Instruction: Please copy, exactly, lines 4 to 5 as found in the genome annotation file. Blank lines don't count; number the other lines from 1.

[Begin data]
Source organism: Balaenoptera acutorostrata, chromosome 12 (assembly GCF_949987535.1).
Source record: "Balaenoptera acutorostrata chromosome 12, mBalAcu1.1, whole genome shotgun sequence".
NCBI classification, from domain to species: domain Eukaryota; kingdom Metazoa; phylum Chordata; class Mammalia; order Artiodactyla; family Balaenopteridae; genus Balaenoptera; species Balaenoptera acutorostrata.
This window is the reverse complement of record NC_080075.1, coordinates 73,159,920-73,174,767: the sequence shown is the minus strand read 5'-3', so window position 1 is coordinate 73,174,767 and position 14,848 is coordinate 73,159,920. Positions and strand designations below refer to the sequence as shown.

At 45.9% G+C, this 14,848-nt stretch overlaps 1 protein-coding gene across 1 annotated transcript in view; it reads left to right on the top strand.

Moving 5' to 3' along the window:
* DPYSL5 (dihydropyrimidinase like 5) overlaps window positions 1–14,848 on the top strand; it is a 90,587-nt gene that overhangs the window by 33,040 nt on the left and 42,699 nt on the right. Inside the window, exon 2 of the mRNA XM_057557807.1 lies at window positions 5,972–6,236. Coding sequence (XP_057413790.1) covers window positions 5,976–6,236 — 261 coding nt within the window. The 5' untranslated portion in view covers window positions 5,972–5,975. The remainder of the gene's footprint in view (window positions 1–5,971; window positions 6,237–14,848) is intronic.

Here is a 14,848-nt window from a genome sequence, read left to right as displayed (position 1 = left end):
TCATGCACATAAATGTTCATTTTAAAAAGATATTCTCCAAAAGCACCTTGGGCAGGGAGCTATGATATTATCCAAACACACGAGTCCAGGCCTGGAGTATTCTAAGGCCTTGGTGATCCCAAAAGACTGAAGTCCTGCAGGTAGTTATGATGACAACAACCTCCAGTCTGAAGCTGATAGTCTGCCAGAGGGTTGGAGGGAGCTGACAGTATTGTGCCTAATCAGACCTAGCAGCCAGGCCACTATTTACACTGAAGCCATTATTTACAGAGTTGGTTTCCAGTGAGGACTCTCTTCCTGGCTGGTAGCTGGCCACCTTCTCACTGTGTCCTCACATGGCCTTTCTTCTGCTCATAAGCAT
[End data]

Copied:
This window is the reverse complement of record NC_080075.1, coordinates 73,159,920-73,174,767: the sequence shown is the minus strand read 5'-3', so window position 1 is coordinate 73,174,767 and position 14,848 is coordinate 73,159,920. Positions and strand designations below refer to the sequence as shown.

At 45.9% G+C, this 14,848-nt stretch overlaps 1 protein-coding gene across 1 annotated transcript in view; it reads left to right on the top strand.